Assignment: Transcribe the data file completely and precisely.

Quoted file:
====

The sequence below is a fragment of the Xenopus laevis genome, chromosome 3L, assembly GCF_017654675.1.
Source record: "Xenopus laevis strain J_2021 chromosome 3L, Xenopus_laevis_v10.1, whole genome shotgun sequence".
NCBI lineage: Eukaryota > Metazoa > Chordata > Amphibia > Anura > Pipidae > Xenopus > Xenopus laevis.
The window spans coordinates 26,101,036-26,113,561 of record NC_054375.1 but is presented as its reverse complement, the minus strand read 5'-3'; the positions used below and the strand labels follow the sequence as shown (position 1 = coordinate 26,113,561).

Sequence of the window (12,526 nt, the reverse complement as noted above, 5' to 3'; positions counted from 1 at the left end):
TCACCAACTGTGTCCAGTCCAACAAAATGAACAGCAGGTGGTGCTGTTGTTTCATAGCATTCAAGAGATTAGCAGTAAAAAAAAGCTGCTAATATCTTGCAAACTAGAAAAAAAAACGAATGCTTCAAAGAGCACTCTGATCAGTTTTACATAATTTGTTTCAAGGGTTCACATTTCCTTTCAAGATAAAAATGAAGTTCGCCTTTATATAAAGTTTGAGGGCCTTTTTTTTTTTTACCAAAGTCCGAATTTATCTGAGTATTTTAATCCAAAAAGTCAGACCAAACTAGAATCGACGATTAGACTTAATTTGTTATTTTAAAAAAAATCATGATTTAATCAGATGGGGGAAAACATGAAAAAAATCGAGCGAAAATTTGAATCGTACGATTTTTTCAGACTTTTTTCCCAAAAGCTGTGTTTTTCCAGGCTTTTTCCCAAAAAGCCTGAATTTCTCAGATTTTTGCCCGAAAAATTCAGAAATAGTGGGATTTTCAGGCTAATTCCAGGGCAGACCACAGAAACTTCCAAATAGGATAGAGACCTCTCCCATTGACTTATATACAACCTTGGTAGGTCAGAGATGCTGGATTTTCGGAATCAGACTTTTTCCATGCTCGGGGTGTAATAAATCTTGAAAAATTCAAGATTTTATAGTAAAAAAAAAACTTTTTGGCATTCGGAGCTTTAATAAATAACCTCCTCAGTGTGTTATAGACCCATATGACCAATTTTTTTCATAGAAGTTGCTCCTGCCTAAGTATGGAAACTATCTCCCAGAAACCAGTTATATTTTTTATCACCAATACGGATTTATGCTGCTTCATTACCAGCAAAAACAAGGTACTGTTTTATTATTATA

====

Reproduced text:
The sequence below is a fragment of the Xenopus laevis genome, chromosome 3L, assembly GCF_017654675.1.
Source record: "Xenopus laevis strain J_2021 chromosome 3L, Xenopus_laevis_v10.1, whole genome shotgun sequence".
NCBI lineage: Eukaryota > Metazoa > Chordata > Amphibia > Anura > Pipidae > Xenopus > Xenopus laevis.
The window spans coordinates 26,101,036-26,113,561 of record NC_054375.1 but is presented as its reverse complement, the minus strand read 5'-3'; the positions used below and the strand labels follow the sequence as shown (position 1 = coordinate 26,113,561).

Sequence of the window (12,526 nt, the reverse complement as noted above, 5' to 3'; positions counted from 1 at the left end):
TCACCAACTGTGTCCAGTCCAACAAAATGAACAGCAGGTGGTGCTGTTGTTTCATAGCATTCAAGAGATTAGCAGTAAAAAAAAGCTGCTAATATCTTGCAAACTAGAAAAAAAAACGAATGCTTCAAAGAGCACTCTGATCAGTTTTACATAATTTGTTTCAAGGGTTCACATTTCCTTTCAAGATAAAAATGAAGTTCGCCTTTATATAAAGTTTGAGGGCCTTTTTTTTTTTTACCAAAGTCCGAATTTATCTGAGTATTTTAATCCAAAAAGTCAGACCAAACTAGAATCGACGATTAGACTTAATTTGTTATTTTAAAAAAAATCATGATTTAATCAGATGGGGGAAAACATGAAAAAAATCGAGCGAAAATTTGAATCGTACGATTTTTTCAGACTTTTTTCCCAAAAGCTGTGTTTTTCCAGGCTTTTTCCCAAAAAGCCTGAATTTCTCAGATTTTTGCCCGAAAAATTCAGAAATAGTGGGATTTTCAGGCTAATTCCAGGGCAGACCACAGAAACTTCCAAATAGGATAGAGACCTCTCCCATTGACTTATATACAACCTTGGTAGGTCAGAGATGCTGGATTTTCGGAATCAGACTTTTTCCATGCTCGGGGTGTAATAAATCTTGAAAAATTCAAGATTTTATAGTAAAAAAAAAACTTTTTGGCATTCGGAGCTTTAATAAATAACCTCCTCAGTGTGTTATAGACCCATATGACCAATTTTTTTCATAGAAGTTGCTCCTGCCTAAGTATGGAAACTATCTCCCAGAAACCAGTTATATTTTTTATCACCAATACGGATTTATGCTGCTTCATTACCAGCAAAAACAAGGTACTGTTTTATTATTATA